Earlier this month, Rosemary Jenks of NumbersUSA equated those living in the United States without authorization to violent offenders. Jenks’ comments reflect the ongoing efforts of the organized nativist movement to criminalize an entire communities of immigrants.
Jenks, who is the group’s director of government relations, appeared alongside other anti-immigrant activists on an “uninvited” panel that ran concurrent with CPAC and was hosted by Breitbart News. She used her allotted time to claim that lawlessness will arise as a result of passing comprehensive immigration reform. During her segment, Jenks perpetuated an all-too-familiar talking point of conflating unauthorized presence in the U.S. to violent criminality.
“If you rob a bank, you’re going to jail. Break into a house, you’re going to jail. Shoot someone, you’re going to jail, and everybody’s guns will be taken away,” she said. “But if you break an immigration law, we’re going to let you stay, give you a work permit, and we’re going to call it a day.”
Jenks’ logic refuses to take into account the complicated factors of immigration and instead categorizes all unlawful citizens as being violent criminals. An estimated 40 percent of undocumented citizens in the county are said to have entered legally and simply overstayed their visas. (Many are reported to be high-skilled workers who just never left, according to the Wall Street Journal.) Framing this as an affront to the “rule of law” is just one of many tactics that reinforces a stereotype that conflates immigration and criminality.
In order to begin to refute Jenks’ claims, it should be noted that immigration violations and criminal violations are not even processed through the same legal channels.
Immigration court is a separate entity from criminal court, which Jenks doesn’t bother to acknowledge. Because of this, those turned over to this type of court do not have the same rights as they would in criminal court. Immigration court does not have a jury, and the judges — appointed by the Department of Justice and not subject to public approval or popular vote — are the only representation. Immigration court is also routinely criticized for its inconsistent rulings and lack of transparency. Many of these courts operate out of detention centers, often making them inaccessible to the public as well as attorneys.
Jenks’ comments reflect longstanding efforts by the anti-immigrant movement to criminalize foreigners. She and her cohort continue to use this rhetoric to justify restricting immigration. Listed below are examples of the movement using this talking point to further their agenda:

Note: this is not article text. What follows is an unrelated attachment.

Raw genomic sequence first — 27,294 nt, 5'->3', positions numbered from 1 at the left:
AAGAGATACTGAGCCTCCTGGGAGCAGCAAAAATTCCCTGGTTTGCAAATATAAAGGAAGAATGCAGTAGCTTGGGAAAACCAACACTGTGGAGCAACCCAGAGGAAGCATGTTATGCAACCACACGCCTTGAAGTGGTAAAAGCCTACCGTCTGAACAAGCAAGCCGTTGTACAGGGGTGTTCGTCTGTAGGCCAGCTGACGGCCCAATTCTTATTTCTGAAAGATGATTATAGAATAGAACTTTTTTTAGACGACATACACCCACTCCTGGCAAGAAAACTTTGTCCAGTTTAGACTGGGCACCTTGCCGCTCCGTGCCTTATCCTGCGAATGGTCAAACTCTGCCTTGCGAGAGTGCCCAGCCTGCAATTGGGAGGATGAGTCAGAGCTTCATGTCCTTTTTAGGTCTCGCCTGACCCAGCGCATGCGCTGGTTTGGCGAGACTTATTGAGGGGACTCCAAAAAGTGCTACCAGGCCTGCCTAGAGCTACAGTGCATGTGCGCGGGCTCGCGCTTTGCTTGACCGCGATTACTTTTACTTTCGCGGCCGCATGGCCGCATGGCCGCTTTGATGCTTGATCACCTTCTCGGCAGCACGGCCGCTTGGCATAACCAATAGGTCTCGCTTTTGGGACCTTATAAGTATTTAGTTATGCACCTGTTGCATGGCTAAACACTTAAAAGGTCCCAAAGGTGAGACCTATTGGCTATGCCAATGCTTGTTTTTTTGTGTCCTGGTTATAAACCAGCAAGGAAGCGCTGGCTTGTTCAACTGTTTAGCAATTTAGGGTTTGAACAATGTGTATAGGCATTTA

- After the murder of Louise Sollowin, 93, last July, Susan Tully of the Federation for American Immigration Reform (FAIR) said she hoped the immigration status of the convicted murderer would become the “poster child of both the DREAM Act and amnesty.”
- In 2008, Center for Immigration Studies (CIS) Director of Policy Studies Jessica Vaughn claimed the Temporary Protection Status for refugees resulted in “the burgeoning street gang problem in the United States.”
- In August of last year, nativist congressional ally, Rep. Steve King (R-IA), alleged the majority of undocumented immigrants are drug smugglers with “calves-the side size of cantaloupes because they’ve been hauling 75 pounds of marijuana across the desert.”
- CIS released a misleading report in 2008 presenting immigrants — primarily Latino immigrants — as the source of gang activity.
- Following the Boston Marathon bombing, Rep. Louie Gohmert (R-TX), Vice Chairman of the House Crime, Terrorism and Homeland Security Subcommittee, drew a connection between the immigration status of the suspects to who is potentially coming into the country via the Southern border.
The ongoing effort of figureheads such as Jenks to compare undocumented immigrants with violent criminals is just another transparent attempt to further their nativist agenda. Their continual need to employ racist stereotypes demonstrates why they should have no say in this discussion.